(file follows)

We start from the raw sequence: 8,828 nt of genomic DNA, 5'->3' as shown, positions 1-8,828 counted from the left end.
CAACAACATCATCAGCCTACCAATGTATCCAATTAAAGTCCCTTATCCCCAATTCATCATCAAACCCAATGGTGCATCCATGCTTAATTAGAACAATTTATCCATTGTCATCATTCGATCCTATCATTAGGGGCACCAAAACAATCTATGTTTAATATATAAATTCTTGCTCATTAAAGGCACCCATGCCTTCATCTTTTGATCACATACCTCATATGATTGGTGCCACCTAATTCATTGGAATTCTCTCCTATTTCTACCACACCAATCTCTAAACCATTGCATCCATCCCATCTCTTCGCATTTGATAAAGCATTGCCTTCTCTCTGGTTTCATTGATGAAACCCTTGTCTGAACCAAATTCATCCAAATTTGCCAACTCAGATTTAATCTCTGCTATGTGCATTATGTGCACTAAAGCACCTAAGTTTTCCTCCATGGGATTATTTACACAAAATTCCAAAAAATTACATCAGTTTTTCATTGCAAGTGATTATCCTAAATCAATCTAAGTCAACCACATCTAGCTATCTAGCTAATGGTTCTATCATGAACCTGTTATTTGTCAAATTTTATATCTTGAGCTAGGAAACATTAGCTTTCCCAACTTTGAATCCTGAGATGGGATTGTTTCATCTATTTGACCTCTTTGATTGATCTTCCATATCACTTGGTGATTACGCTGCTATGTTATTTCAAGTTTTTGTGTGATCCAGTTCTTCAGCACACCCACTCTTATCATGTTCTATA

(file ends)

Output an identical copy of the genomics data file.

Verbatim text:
We start from the raw sequence: 8,828 nt of genomic DNA, 5'->3' as shown, positions 1-8,828 counted from the left end.
CAACAACATCATCAGCCTACCAATGTATCCAATTAAAGTCCCTTATCCCCAATTCATCATCAAACCCAATGGTGCATCCATGCTTAATTAGAACAATTTATCCATTGTCATCATTCGATCCTATCATTAGGGGCACCAAAACAATCTATGTTTAATATATAAATTCTTGCTCATTAAAGGCACCCATGCCTTCATCTTTTGATCACATACCTCATATGATTGGTGCCACCTAATTCATTGGAATTCTCTCCTATTTCTACCACACCAATCTCTAAACCATTGCATCCATCCCATCTCTTCGCATTTGATAAAGCATTGCCTTCTCTCTGGTTTCATTGATGAAACCCTTGTCTGAACCAAATTCATCCAAATTTGCCAACTCAGATTTAATCTCTGCTATGTGCATTATGTGCACTAAAGCACCTAAGTTTTCCTCCATGGGATTATTTACACAAAATTCCAAAAAATTACATCAGTTTTTCATTGCAAGTGATTATCCTAAATCAATCTAAGTCAACCACATCTAGCTATCTAGCTAATGGTTCTATCATGAACCTGTTATTTGTCAAATTTTATATCTTGAGCTAGGAAACATTAGCTTTCCCAACTTTGAATCCTGAGATGGGATTGTTTCATCTATTTGACCTCTTTGATTGATCTTCCATATCACTTGGTGATTACGCTGCTATGTTATTTCAAGTTTTTGTGTGATCCAGTTCTTCAGCACACCCACTCTTATCATGTTCTATA